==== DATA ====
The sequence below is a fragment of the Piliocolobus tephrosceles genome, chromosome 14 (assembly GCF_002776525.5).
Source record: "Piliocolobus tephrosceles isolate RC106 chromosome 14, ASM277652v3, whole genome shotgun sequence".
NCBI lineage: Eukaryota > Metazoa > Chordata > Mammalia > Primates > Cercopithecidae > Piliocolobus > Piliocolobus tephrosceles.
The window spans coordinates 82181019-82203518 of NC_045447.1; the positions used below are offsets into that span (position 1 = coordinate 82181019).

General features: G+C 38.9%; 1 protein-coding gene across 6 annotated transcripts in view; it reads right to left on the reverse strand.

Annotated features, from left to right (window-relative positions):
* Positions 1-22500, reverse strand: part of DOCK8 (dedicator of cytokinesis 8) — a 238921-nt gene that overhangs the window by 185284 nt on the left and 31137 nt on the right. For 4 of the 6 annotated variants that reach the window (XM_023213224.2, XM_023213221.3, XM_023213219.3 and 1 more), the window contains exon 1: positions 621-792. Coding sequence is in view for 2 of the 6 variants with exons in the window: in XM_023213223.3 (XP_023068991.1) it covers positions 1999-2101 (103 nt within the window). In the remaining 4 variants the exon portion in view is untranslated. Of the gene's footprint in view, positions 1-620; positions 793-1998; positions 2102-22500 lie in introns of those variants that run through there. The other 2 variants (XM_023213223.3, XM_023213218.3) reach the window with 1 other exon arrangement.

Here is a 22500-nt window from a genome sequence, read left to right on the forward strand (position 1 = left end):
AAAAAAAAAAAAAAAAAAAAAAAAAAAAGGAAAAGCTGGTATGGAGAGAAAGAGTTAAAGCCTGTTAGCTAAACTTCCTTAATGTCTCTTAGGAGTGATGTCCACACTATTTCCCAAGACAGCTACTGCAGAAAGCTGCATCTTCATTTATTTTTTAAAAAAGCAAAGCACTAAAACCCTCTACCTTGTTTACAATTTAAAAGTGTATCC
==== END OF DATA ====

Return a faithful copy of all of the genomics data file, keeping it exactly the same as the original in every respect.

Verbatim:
The sequence below is a fragment of the Piliocolobus tephrosceles genome, chromosome 14 (assembly GCF_002776525.5).
Source record: "Piliocolobus tephrosceles isolate RC106 chromosome 14, ASM277652v3, whole genome shotgun sequence".
NCBI lineage: Eukaryota > Metazoa > Chordata > Mammalia > Primates > Cercopithecidae > Piliocolobus > Piliocolobus tephrosceles.
The window spans coordinates 82181019-82203518 of NC_045447.1; the positions used below are offsets into that span (position 1 = coordinate 82181019).

General features: G+C 38.9%; 1 protein-coding gene across 6 annotated transcripts in view; it reads right to left on the reverse strand.

Annotated features, from left to right (window-relative positions):
* Positions 1-22500, reverse strand: part of DOCK8 (dedicator of cytokinesis 8) — a 238921-nt gene that overhangs the window by 185284 nt on the left and 31137 nt on the right. For 4 of the 6 annotated variants that reach the window (XM_023213224.2, XM_023213221.3, XM_023213219.3 and 1 more), the window contains exon 1: positions 621-792. Coding sequence is in view for 2 of the 6 variants with exons in the window: in XM_023213223.3 (XP_023068991.1) it covers positions 1999-2101 (103 nt within the window). In the remaining 4 variants the exon portion in view is untranslated. Of the gene's footprint in view, positions 1-620; positions 793-1998; positions 2102-22500 lie in introns of those variants that run through there. The other 2 variants (XM_023213223.3, XM_023213218.3) reach the window with 1 other exon arrangement.

Here is a 22500-nt window from a genome sequence, read left to right on the forward strand (position 1 = left end):
AAAAAAAAAAAAAAAAAAAAAAAAAAAAGGAAAAGCTGGTATGGAGAGAAAGAGTTAAAGCCTGTTAGCTAAACTTCCTTAATGTCTCTTAGGAGTGATGTCCACACTATTTCCCAAGACAGCTACTGCAGAAAGCTGCATCTTCATTTATTTTTTAAAAAAGCAAAGCACTAAAACCCTCTACCTTGTTTACAATTTAAAAGTGTATCC